Burke and Hare

Burke and HareThis movie is based on a true story. Let me say that now. In 1828, two Irish men, living in Edinburgh, began to kill people so that they could sell the bodies to the medical schools that were flourishing in Scotland at the time. Autopsies were spectator events, and the medical men needed bodies to carry on with their work.

That being said, this is not an action movie, or a scary movie. It’s a comedy.  With Simon Pegg (who I love), and Andy Serkis as Burke and Hare. And there are other actors that I love, including Bill Bailey as the hangman, Jessica Hynes (Daisy!) as Hare’s lady, Michael Smiley (Tyres!), and Tim Curry, looking gleeful after sawing off a man’s leg:

burke_and_hare_movie_image_tim_curry_joblo_branded_01The doctors doing anatomy lectures were willing to pay 5 pounds for each body, because it was difficult to find people who would willingly give over their relatives.  Burke and Hare have a tenant who dies, and they stumble upon the truth that they can get paid for his body.  After that, they slide pretty easily into the act of murder in order to sell the bodies.  At first, it is only old people, friendless and without family, but they venture beyond that group when they need to.  Hare uses his share of the money to dress himself and his lady in the finest frocks.  Burke falls in love with an ex-prostitute, played by Isla Fisher, and uses his share to fund her all-female production of Macbeth.


Boys can be very dumb sometimes.

Most of the movie is taken up with the boys luring their victims into darkened corners, or physically struggling to transport them up and down the Edinburgh hills.

Edinburgh is, probably, my 3rd favorite city in the world, and I find it especially delightful that very little had to be altered to make this movie (set in the 1830s) possible. The old town area looks mostly the same now as it did in the 1830s. The ‘new town’ area is from the 18th century.  The ‘new town’ part of Edinburgh is older than my entire country, just for some perspective.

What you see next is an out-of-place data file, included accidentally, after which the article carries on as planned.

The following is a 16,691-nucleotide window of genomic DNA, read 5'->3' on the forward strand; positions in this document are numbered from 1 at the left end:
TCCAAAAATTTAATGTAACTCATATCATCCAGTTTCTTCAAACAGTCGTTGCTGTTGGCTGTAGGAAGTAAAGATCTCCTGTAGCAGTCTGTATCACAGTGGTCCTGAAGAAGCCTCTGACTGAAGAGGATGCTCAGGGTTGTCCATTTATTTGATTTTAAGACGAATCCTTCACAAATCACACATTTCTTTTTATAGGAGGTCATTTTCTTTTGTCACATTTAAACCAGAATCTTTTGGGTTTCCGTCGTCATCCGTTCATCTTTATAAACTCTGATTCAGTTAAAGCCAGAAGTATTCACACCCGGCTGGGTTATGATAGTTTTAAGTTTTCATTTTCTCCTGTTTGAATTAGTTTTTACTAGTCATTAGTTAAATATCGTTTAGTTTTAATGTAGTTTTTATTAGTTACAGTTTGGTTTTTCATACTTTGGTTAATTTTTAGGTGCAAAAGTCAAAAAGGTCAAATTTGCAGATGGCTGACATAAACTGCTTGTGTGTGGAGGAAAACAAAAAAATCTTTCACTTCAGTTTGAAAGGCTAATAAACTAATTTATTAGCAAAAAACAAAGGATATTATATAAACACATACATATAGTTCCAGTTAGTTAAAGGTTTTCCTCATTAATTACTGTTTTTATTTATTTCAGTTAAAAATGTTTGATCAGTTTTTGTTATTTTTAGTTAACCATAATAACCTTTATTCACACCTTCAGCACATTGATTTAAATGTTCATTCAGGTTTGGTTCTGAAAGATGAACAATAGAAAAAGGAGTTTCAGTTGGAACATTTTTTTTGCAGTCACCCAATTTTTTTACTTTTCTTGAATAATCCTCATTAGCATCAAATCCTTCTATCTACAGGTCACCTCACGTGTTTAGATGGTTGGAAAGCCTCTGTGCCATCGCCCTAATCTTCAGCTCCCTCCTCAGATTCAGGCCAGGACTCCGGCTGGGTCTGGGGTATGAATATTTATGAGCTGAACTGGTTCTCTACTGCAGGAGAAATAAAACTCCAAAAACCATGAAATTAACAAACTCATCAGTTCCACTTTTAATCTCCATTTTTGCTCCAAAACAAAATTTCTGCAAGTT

Everyone in this movie has great comedy chops.  I think someone other than me might find this movie hilarious.  But I couldn’t get past the fact that this was a true story about serial murder. 

I had a similar reaction to Dr. Strangelove when I saw it.  When these black comedies are about something so foul and catastrophic, I just can’t find them funny. I take life too seriously.

The movie mentions that Burke and Hare murdered an old woman, a fat man, a freed slave…a total of at least 16 murders. For pretty clothes and the affection of an ex-prostitute? A freed slave, who must have thought he’d lived through enough hell for several lifetimes, is killed in Edinburgh for 10 pounds, and then dissected in front of an upper-class audience.  I just can’t find it funny. Especially since it is a true story. Although, in reading about the true story, I see that Sir Walter Scott thought they were an alright duo: they “have cleard the streets of some of those miserable offcasts of society, whom nobody missd because nobody wishd to see them again”.  Oh Sir Walter Scott…why is there a landmark devoted to you? You seem awful. And I couldn’t even make it through the first 100 pages of Ivanhoe, so you’re really not that great. In other news that I never wanted to know, I’ve just seen that Burke, after he was hanged, was dissected in a sold-out autopsy ‘performance’. They used his blood to fill a fountain pen and write out some lines. They made a ‘leather’ calling card case from his skin.  Ew.  Also, if you’re a macabre sort of person, they have masks made from Burke and Hare’s heads in the Anatomy Museum at the U of Edinburgh. Maybe I’ll stop by next time…but I won’t be watching this movie again. 

3 responses to “Burke and Hare

  1. I was really disappointed by this movie. It wasn’t funny enough, but it wasn’t dark enough either. It was this kind of tepid and uninteresting middle ground. I do adore everyone in the cast, but I had also recently seen “The Doctor and the Devils” which is basically the same story so it was an even bigger yawnfest than it might have been.

  2. Frivolous Monsters

    I caught this a few months ago on TV. It was alright, with a great cast, but not a great film as it had to stick to history. Burke and Hare are famous over here, and so the content comes with less shock, perhaps. Although I was really surprised at the end to find out that Hare got off and went on to become a successful businessman.

    We have a sort-of antiques programme over here called Four Rooms (the US version is Final Offer) where the person with the “stuff” they want to sell can take the offer from the dealer in room 1, or try for a better one in the next room. On this appeared a card case made from the skin of William Burke. I don’t think anyone wanted to buy it, but the internet list has gone now, so I don’t know.

    And am I right in understanding that you didn’t finish the film, or not make it to the end of the credits at least? If you do then you’ll find that the real William Burke puts in an appearance in the Edinburgh museum! I wasn’t expecting that.

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